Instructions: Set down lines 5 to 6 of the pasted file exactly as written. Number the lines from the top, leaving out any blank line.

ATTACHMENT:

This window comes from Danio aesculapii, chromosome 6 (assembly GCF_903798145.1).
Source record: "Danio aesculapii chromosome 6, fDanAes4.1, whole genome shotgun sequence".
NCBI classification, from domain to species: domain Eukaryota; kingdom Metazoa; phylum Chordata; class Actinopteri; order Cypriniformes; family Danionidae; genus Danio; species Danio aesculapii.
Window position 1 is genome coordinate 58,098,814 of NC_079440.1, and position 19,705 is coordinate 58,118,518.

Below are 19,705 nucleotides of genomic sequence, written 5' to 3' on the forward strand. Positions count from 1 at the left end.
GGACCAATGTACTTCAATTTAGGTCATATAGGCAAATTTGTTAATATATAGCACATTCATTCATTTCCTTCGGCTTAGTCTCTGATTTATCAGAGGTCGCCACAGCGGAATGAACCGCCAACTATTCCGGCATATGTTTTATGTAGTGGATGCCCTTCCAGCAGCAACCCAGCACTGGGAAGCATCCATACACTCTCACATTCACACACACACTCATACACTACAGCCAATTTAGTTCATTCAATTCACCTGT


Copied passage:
Below are 19,705 nucleotides of genomic sequence, written 5' to 3' on the forward strand. Positions count from 1 at the left end.
GGACCAATGTACTTCAATTTAGGTCATATAGGCAAATTTGTTAATATATAGCACATTCATTCATTTCCTTCGGCTTAGTCTCTGATTTATCAGAGGTCGCCACAGCGGAATGAACCGCCAACTATTCCGGCATATGTTTTATGTAGTGGATGCCCTTCCAGCAGCAACCCAGCACTGGGAAGCATCCATACACTCTCACATTCACACACACACTCATACACTACAGCCAATTTAGTTCATTCAATTCACCTGT